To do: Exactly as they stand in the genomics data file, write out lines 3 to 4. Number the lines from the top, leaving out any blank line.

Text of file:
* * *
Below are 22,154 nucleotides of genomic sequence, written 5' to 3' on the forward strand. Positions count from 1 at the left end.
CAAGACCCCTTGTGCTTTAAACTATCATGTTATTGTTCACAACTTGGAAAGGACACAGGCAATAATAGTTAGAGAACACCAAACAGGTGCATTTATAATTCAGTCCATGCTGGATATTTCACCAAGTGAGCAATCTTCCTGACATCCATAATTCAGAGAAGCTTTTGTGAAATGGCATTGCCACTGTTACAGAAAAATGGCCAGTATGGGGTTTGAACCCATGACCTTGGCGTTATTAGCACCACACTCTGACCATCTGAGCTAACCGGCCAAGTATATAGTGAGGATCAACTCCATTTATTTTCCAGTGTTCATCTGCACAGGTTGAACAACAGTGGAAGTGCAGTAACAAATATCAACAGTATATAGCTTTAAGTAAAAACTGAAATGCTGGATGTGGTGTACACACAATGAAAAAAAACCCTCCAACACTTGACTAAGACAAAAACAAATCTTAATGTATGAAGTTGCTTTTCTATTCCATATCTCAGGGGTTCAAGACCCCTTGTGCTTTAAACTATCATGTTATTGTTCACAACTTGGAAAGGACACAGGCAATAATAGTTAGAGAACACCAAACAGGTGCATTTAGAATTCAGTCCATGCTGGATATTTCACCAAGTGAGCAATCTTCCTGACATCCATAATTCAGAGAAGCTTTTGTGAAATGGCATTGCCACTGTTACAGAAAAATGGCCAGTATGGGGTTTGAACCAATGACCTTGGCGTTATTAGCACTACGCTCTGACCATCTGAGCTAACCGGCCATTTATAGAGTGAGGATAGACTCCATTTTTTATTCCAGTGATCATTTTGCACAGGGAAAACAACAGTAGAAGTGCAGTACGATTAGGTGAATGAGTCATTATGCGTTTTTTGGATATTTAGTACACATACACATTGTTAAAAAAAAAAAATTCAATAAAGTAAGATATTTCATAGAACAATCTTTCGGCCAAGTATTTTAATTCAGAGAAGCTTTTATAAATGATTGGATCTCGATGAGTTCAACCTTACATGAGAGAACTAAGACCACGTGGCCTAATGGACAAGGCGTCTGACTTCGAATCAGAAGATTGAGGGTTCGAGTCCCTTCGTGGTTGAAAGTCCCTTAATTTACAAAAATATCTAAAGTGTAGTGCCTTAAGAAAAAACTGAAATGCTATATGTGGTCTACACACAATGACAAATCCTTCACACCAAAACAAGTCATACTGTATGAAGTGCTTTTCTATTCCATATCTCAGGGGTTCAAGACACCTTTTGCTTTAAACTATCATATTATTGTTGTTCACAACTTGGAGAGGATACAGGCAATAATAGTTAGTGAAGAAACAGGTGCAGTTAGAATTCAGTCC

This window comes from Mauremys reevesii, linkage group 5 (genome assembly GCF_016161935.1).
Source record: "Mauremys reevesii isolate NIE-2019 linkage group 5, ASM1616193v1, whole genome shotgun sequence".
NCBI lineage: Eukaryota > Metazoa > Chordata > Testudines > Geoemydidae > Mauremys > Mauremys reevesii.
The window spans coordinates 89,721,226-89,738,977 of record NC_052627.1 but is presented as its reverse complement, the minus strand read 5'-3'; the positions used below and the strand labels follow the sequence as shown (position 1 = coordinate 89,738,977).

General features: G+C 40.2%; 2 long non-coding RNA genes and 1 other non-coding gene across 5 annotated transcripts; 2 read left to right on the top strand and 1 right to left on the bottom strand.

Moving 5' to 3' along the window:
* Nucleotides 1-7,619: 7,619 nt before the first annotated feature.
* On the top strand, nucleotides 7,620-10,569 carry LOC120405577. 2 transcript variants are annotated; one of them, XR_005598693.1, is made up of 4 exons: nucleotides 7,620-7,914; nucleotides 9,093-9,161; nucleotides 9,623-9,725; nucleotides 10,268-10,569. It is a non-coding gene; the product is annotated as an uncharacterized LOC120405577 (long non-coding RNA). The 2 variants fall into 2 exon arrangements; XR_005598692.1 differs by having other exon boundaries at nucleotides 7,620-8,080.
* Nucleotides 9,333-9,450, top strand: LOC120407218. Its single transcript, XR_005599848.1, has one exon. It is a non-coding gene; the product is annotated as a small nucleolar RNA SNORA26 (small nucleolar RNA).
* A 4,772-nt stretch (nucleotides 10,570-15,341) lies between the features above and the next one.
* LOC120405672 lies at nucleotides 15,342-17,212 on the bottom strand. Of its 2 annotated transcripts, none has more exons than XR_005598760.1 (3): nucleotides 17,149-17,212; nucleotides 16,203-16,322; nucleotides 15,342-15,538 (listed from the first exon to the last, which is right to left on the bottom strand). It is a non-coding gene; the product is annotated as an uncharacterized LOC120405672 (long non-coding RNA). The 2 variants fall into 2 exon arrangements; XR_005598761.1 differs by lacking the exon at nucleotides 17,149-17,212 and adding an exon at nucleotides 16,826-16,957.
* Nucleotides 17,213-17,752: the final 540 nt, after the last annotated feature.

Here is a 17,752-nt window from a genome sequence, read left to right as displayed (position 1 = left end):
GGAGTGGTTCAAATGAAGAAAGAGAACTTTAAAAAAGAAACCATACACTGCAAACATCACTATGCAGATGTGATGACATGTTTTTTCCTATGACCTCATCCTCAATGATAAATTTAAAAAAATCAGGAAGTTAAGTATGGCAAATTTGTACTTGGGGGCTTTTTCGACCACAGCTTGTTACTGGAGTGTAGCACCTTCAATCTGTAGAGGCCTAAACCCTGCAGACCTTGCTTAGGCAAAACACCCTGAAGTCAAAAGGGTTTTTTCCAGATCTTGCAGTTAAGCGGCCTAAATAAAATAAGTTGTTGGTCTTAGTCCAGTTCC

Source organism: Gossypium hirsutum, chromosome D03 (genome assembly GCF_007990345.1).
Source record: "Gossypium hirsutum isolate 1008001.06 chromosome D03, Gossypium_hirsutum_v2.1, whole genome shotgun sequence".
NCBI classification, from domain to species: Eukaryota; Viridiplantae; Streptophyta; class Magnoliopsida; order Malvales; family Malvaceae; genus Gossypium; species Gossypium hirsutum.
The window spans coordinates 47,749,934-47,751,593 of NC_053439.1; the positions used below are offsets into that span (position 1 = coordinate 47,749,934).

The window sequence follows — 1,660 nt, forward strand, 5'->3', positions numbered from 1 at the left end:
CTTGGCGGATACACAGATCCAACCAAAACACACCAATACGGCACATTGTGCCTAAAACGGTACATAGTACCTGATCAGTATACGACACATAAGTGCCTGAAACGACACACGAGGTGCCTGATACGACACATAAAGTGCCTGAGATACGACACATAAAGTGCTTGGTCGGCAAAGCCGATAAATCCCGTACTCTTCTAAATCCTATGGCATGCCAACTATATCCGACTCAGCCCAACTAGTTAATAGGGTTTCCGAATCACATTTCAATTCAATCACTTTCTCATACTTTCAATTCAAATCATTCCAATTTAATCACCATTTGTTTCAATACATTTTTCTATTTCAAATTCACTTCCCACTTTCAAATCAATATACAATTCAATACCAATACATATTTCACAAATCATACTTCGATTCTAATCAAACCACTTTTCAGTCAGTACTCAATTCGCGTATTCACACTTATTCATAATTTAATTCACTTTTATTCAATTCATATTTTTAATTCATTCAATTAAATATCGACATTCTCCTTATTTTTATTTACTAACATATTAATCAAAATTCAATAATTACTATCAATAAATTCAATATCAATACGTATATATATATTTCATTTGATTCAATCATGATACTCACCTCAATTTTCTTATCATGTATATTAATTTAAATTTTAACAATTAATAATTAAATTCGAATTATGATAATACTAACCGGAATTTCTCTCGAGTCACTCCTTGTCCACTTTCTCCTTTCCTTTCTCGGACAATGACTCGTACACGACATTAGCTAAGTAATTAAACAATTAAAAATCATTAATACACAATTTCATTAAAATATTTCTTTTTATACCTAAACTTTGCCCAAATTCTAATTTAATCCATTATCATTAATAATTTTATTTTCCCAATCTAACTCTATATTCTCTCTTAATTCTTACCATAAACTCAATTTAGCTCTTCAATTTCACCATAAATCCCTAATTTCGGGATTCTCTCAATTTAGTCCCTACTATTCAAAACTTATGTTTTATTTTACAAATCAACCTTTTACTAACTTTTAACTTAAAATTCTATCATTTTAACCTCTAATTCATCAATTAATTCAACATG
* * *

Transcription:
This window comes from Mauremys reevesii, linkage group 5 (genome assembly GCF_016161935.1).
Source record: "Mauremys reevesii isolate NIE-2019 linkage group 5, ASM1616193v1, whole genome shotgun sequence".